Senate Democrats Fight Energy Bill

 

DATE: October 18, 2001

BACKGROUND: Though the U.S. House of Representatives overwhelmingly approved President Bush's energy bill, in the Senate Majority Leader Tom Daschle (D-SD) has refused to bring it to the floor. The reason: He fears losing a debate on drilling in the Arctic National Wildlife Refuge. Similarly, Senator Jeff Bingaman (D-NM) has refused to let the bill be voted out of committee and Senator John Kerry (D-MA) has vowed to filibuster any bill that allows drilling in ANWR

TEN SECOND RESPONSE: Oil exploration in the refuge is vital to our nation's security. ANWR oil could replace half of all the oil we import from the Persian Gulf for over 35 years.

THIRTY SECOND RESPONSE: Failure to authorize this Alaska oil exploration in will cost American jobs, further depress our economy ­ possibly for decades ­ and jeopardize our national security. Oil from Alaska's coastal plain could replace half of all Persian Gulf oil for over 35 years, replace all Saudi Arabian Oil for over 30 years and totally eliminate the need for Iraqi oil. In view of the instability and hostility toward the U.S. in these countries, we must act now.

DISCUSSION: The arguments of environmental extremists and Democrats against drilling in ANWR have been phony all along and now they are jeopardizing the well-being of our children and our children's children.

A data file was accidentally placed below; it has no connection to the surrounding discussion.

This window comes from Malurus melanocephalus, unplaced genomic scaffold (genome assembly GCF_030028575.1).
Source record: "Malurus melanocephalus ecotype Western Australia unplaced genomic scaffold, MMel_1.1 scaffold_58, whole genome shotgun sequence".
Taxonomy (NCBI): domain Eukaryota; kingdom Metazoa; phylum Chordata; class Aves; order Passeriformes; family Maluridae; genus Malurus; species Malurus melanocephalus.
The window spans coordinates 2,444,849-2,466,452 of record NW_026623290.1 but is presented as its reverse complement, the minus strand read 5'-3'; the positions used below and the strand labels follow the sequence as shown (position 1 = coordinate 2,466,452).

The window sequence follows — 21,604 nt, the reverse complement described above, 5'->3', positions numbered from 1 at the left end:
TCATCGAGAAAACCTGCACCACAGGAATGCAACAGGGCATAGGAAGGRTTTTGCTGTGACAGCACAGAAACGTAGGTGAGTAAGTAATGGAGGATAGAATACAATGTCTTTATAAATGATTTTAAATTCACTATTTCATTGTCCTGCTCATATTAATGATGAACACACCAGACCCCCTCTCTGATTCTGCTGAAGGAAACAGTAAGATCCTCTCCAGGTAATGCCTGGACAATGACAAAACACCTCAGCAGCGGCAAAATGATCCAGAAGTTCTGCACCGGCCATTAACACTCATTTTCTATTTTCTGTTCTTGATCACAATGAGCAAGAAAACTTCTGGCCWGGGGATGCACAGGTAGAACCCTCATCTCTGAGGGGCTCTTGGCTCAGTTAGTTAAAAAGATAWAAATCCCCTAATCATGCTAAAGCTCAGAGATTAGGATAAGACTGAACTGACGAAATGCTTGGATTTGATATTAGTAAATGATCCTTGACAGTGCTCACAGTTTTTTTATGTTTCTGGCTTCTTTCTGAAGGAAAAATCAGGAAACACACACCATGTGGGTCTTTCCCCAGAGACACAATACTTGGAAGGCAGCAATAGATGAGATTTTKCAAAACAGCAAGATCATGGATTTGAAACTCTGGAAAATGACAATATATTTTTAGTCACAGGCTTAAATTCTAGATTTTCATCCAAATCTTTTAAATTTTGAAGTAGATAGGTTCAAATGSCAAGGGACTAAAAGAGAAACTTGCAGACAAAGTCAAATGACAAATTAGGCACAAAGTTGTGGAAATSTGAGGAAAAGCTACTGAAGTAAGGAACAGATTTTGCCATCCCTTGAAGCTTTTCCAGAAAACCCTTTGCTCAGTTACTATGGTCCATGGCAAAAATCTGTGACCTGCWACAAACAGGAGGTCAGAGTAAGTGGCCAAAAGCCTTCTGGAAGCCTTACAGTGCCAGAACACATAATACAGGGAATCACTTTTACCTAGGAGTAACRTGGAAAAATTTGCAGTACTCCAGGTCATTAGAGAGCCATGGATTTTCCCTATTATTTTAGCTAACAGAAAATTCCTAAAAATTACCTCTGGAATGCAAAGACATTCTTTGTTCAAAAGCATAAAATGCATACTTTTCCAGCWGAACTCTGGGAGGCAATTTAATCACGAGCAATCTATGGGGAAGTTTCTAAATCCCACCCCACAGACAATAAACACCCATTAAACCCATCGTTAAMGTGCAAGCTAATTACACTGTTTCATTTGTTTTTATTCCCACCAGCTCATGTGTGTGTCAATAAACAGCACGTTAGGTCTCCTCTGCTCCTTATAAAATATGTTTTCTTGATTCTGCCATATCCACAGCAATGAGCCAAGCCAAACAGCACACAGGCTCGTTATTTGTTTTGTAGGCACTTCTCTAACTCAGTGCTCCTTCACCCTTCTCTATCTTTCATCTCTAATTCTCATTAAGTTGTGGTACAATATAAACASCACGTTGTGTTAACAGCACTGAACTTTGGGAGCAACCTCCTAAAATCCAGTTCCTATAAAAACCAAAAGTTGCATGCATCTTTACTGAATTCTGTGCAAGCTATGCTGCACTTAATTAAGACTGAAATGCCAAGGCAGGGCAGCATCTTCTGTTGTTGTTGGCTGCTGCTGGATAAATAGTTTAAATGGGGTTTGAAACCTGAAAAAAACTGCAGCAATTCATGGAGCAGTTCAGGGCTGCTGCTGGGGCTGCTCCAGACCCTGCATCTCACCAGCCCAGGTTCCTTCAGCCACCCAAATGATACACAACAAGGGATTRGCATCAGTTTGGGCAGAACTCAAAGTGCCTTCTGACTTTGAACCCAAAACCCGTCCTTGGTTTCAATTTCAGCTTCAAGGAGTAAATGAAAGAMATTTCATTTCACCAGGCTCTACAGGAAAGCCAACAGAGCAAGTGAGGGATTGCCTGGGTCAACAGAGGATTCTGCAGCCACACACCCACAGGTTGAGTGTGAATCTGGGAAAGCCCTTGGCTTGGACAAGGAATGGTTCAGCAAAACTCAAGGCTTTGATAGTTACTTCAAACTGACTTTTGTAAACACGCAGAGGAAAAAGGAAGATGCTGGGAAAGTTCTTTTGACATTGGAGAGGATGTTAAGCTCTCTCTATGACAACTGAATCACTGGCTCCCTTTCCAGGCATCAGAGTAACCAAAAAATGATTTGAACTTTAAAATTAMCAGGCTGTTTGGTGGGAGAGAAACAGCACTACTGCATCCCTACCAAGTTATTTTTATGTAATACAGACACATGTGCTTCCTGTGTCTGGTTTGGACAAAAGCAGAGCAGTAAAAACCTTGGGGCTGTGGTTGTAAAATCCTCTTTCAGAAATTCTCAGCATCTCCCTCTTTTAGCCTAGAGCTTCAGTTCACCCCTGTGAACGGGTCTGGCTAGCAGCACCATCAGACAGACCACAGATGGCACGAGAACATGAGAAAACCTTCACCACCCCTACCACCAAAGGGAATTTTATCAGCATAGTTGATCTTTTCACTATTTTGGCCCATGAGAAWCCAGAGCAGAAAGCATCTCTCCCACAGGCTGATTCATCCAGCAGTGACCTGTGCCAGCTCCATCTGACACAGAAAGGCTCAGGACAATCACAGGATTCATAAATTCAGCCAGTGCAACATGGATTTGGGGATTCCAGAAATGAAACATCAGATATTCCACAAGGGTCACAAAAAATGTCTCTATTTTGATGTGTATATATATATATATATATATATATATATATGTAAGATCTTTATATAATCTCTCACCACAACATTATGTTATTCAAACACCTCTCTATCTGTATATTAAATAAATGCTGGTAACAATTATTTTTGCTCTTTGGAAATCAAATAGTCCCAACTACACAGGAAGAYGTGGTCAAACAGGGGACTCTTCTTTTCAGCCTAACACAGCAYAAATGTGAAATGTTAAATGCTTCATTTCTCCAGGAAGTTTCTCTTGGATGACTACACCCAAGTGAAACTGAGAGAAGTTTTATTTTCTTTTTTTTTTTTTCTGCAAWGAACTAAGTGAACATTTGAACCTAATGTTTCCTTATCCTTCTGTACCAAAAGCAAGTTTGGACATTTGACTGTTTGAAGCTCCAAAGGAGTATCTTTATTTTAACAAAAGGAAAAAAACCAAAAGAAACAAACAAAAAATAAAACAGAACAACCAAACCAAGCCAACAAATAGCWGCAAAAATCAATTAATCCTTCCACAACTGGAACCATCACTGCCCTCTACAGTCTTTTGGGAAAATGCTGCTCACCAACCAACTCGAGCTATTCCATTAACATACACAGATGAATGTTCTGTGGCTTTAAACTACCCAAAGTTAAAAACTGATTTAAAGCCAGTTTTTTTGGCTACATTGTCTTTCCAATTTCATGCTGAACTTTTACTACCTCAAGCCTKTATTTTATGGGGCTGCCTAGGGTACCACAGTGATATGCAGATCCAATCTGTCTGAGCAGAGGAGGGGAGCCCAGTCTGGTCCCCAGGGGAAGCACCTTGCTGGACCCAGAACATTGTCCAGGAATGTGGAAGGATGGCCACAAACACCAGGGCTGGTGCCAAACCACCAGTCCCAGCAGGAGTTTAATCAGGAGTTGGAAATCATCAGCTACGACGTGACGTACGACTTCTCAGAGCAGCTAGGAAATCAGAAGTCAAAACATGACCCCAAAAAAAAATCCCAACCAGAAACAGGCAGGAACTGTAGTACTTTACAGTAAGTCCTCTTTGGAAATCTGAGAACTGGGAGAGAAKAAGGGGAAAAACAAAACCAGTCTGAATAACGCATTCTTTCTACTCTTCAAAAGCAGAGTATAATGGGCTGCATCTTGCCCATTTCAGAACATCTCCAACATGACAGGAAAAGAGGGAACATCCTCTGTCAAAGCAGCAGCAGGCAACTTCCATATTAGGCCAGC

When they say there is only 6 months of oil in ANWR, in addition to using incorrect numbers, they miss the real strategic significance of the oil there, as shown in the responses, above. Since estimates of ANWR reserves were made using old technology, actual reserves are most likely to be on the high side of the estimate or 16 billion barrels. Currently, we import about 2.4 million barrels per day from the Persian Gulf. Of that, 0.6 million comes from Iraq and 1.5 million from Saudi Arabia. Iraq is, of course, openly hostile to the U.S. and building weapons of mass destruction and Saudi Arabia may be unstable for decades.

Exploration in ANWR will involve only 2,000 of the refuge's 19.5 million acres and not harm wildlife, as proven by the dramatic increase in the Prudhoe Bay caribou herd (from 6,000 to 19,000) after we began drilling there.

by Tom Randall, Director
John P. McGovern, MD Center for Environmental and Regulatory Affairs
The National Center for Public Policy Research

Contact the author at: 773-857-5086 or [email protected]
The National Center for Public Policy Research
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